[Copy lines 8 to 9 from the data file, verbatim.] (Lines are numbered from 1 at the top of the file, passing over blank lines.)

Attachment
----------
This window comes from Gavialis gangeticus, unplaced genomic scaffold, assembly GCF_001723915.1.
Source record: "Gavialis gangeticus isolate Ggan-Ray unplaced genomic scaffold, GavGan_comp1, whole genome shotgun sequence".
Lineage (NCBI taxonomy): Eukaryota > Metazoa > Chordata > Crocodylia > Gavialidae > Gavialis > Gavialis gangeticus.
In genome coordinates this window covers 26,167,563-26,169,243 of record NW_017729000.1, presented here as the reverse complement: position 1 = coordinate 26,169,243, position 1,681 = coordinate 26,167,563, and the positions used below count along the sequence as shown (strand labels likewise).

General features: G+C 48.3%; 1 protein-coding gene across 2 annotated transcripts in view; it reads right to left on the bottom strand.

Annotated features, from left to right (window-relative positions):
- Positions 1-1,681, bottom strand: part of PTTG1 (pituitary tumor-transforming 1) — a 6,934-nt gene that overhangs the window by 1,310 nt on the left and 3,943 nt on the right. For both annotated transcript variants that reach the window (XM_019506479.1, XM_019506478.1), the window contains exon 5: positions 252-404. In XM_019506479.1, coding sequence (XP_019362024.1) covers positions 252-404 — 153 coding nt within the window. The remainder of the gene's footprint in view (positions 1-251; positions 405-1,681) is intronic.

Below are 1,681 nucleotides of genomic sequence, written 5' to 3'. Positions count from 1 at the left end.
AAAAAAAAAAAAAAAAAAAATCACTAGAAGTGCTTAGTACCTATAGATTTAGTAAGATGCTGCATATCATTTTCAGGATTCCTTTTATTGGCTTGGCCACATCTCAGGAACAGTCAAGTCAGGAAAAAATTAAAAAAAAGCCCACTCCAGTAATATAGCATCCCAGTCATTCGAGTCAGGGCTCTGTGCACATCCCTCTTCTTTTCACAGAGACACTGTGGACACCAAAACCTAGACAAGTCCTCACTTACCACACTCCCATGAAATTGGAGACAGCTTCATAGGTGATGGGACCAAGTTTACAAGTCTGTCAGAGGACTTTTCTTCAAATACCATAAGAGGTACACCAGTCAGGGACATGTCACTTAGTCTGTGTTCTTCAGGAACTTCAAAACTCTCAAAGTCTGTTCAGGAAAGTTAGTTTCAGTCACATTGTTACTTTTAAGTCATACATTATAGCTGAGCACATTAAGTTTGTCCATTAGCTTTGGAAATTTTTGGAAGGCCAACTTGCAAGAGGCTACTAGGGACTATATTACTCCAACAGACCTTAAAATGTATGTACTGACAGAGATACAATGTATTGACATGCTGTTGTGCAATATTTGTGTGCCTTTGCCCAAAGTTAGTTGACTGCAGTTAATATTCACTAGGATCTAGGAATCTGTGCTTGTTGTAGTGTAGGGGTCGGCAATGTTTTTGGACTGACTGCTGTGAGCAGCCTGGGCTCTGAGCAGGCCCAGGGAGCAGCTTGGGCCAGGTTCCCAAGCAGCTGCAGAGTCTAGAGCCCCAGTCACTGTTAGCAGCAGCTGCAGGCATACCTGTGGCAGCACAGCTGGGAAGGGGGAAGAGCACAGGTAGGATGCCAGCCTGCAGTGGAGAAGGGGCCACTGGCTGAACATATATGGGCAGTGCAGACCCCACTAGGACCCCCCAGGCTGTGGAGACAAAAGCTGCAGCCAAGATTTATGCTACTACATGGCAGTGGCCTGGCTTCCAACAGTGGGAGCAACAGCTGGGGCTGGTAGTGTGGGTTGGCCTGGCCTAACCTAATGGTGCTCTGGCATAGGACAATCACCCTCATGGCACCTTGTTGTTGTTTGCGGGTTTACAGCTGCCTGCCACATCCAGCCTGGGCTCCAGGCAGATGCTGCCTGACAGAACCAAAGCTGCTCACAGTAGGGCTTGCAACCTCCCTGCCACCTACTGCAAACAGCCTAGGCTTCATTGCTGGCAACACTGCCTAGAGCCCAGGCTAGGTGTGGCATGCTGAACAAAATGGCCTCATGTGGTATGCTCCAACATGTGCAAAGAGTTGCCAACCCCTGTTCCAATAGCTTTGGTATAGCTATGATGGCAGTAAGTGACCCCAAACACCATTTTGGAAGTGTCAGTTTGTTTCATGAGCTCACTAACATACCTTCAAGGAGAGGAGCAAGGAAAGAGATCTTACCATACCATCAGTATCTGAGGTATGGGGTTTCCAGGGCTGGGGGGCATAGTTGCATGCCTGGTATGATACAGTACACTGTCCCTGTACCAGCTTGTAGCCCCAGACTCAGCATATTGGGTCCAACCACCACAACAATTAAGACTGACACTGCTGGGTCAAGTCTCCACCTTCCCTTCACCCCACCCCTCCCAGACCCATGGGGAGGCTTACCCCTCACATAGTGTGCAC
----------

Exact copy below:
Below are 1,681 nucleotides of genomic sequence, written 5' to 3'. Positions count from 1 at the left end.
AAAAAAAAAAAAAAAAAAAATCACTAGAAGTGCTTAGTACCTATAGATTTAGTAAGATGCTGCATATCATTTTCAGGATTCCTTTTATTGGCTTGGCCACATCTCAGGAACAGTCAAGTCAGGAAAAAATTAAAAAAAAGCCCACTCCAGTAATATAGCATCCCAGTCATTCGAGTCAGGGCTCTGTGCACATCCCTCTTCTTTTCACAGAGACACTGTGGACACCAAAACCTAGACAAGTCCTCACTTACCACACTCCCATGAAATTGGAGACAGCTTCATAGGTGATGGGACCAAGTTTACAAGTCTGTCAGAGGACTTTTCTTCAAATACCATAAGAGGTACACCAGTCAGGGACATGTCACTTAGTCTGTGTTCTTCAGGAACTTCAAAACTCTCAAAGTCTGTTCAGGAAAGTTAGTTTCAGTCACATTGTTACTTTTAAGTCATACATTATAGCTGAGCACATTAAGTTTGTCCATTAGCTTTGGAAATTTTTGGAAGGCCAACTTGCAAGAGGCTACTAGGGACTATATTACTCCAACAGACCTTAAAATGTATGTACTGACAGAGATACAATGTATTGACATGCTGTTGTGCAATATTTGTGTGCCTTTGCCCAAAGTTAGTTGACTGCAGTTAATATTCACTAGGATCTAGGAATCTGTGCTTGTTGTAGTGTAGGGGTCGGCAATGTTTTTGGACTGACTGCTGTGAGCAGCCTGGGCTCTGAGCAGGCCCAGGGAGCAGCTTGGGCCAGGTTCCCAAGCAGCTGCAGAGTCTAGAGCCCCAGTCACTGTTAGCAGCAGCTGCAGGCATACCTGTGGCAGCACAGCTGGGAAGGGGGAAGAGCACAGGTAGGATGCCAGCCTGCAGTGGAGAAGGGGCCACTGGCTGAACATATATGGGCAGTGCAGACCCCACTAGGACCCCCCAGGCTGTGGAGACAAAAGCTGCAGCCAAGATTTATGCTACTACATGGCAGTGGCCTGGCTTCCAACAGTGGGAGCAACAGCTGGGGCTGGTAGTGTGGGTTGGCCTGGCCTAACCTAATGGTGCTCTGGCATAGGACAATCACCCTCATGGCACCTTGTTGTTGTTTGCGGGTTTACAGCTGCCTGCCACATCCAGCCTGGGCTCCAGGCAGATGCTGCCTGACAGAACCAAAGCTGCTCACAGTAGGGCTTGCAACCTCCCTGCCACCTACTGCAAACAGCCTAGGCTTCATTGCTGGCAACACTGCCTAGAGCCCAGGCTAGGTGTGGCATGCTGAACAAAATGGCCTCATGTGGTATGCTCCAACATGTGCAAAGAGTTGCCAACCCCTGTTCCAATAGCTTTGGTATAGCTATGATGGCAGTAAGTGACCCCAAACACCATTTTGGAAGTGTCAGTTTGTTTCATGAGCTCACTAACATACCTTCAAGGAGAGGAGCAAGGAAAGAGATCTTACCATACCATCAGTATCTGAGGTATGGGGTTTCCAGGGCTGGGGGGCATAGTTGCATGCCTGGTATGATACAGTACACTGTCCCTGTACCAGCTTGTAGCCCCAGACTCAGCATATTGGGTCCAACCACCACAACAATTAAGACTGACACTGCTGGGTCAAGTCTCCACCTTCCCTTCACCCCACCCCTCCCAGACCCATGGGGAGGCTTACCCCTCACATAGTGTGCAC